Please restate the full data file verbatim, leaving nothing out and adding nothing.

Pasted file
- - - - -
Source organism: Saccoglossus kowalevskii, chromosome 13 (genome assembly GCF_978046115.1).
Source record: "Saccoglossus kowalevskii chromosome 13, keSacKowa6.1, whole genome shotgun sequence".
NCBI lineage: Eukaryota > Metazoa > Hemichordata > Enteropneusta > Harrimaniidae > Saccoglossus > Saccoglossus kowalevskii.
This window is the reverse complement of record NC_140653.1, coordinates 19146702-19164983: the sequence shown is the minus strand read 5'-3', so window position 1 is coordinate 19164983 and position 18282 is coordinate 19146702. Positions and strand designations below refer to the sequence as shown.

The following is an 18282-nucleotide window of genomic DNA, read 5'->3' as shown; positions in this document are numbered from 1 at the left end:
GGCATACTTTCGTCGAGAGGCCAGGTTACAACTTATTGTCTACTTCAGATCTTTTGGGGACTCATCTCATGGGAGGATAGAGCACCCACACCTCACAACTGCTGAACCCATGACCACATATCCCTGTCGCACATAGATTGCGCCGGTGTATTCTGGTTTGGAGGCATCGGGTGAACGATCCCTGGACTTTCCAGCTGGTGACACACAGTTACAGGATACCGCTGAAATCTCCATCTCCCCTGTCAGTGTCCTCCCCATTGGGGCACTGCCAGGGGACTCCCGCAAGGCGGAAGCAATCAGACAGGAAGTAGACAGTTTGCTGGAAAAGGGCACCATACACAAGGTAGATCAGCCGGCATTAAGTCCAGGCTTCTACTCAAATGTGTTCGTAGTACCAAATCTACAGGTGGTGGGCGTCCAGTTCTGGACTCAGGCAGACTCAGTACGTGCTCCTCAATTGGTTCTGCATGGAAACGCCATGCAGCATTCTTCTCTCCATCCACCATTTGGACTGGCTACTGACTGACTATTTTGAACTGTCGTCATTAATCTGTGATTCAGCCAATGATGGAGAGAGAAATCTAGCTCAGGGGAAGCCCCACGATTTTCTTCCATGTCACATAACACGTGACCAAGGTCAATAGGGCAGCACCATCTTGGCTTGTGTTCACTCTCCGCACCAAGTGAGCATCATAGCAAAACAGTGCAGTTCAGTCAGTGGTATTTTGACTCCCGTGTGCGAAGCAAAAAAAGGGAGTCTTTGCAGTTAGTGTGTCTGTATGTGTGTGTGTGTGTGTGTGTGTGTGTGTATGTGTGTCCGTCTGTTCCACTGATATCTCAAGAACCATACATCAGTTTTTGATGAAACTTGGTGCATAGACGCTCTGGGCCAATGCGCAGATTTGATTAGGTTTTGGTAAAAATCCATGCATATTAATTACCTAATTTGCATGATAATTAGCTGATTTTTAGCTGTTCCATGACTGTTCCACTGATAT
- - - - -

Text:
Source organism: Saccoglossus kowalevskii, chromosome 13 (genome assembly GCF_978046115.1).
Source record: "Saccoglossus kowalevskii chromosome 13, keSacKowa6.1, whole genome shotgun sequence".
NCBI lineage: Eukaryota > Metazoa > Hemichordata > Enteropneusta > Harrimaniidae > Saccoglossus > Saccoglossus kowalevskii.
This window is the reverse complement of record NC_140653.1, coordinates 19146702-19164983: the sequence shown is the minus strand read 5'-3', so window position 1 is coordinate 19164983 and position 18282 is coordinate 19146702. Positions and strand designations below refer to the sequence as shown.

The following is an 18282-nucleotide window of genomic DNA, read 5'->3' as shown; positions in this document are numbered from 1 at the left end:
GGCATACTTTCGTCGAGAGGCCAGGTTACAACTTATTGTCTACTTCAGATCTTTTGGGGACTCATCTCATGGGAGGATAGAGCACCCACACCTCACAACTGCTGAACCCATGACCACATATCCCTGTCGCACATAGATTGCGCCGGTGTATTCTGGTTTGGAGGCATCGGGTGAACGATCCCTGGACTTTCCAGCTGGTGACACACAGTTACAGGATACCGCTGAAATCTCCATCTCCCCTGTCAGTGTCCTCCCCATTGGGGCACTGCCAGGGGACTCCCGCAAGGCGGAAGCAATCAGACAGGAAGTAGACAGTTTGCTGGAAAAGGGCACCATACACAAGGTAGATCAGCCGGCATTAAGTCCAGGCTTCTACTCAAATGTGTTCGTAGTACCAAATCTACAGGTGGTGGGCGTCCAGTTCTGGACTCAGGCAGACTCAGTACGTGCTCCTCAATTGGTTCTGCATGGAAACGCCATGCAGCATTCTTCTCTCCATCCACCATTTGGACTGGCTACTGACTGACTATTTTGAACTGTCGTCATTAATCTGTGATTCAGCCAATGATGGAGAGAGAAATCTAGCTCAGGGGAAGCCCCACGATTTTCTTCCATGTCACATAACACGTGACCAAGGTCAATAGGGCAGCACCATCTTGGCTTGTGTTCACTCTCCGCACCAAGTGAGCATCATAGCAAAACAGTGCAGTTCAGTCAGTGGTATTTTGACTCCCGTGTGCGAAGCAAAAAAAGGGAGTCTTTGCAGTTAGTGTGTCTGTATGTGTGTGTGTGTGTGTGTGTGTGTGTGTATGTGTGTCCGTCTGTTCCACTGATATCTCAAGAACCATACATCAGTTTTTGATGAAACTTGGTGCATAGACGCTCTGGGCCAATGCGCAGATTTGATTAGGTTTTGGTAAAAATCCATGCATATTAATTACCTAATTTGCATGATAATTAGCTGATTTTTAGCTGTTCCATGACTGTTCCACTGATAT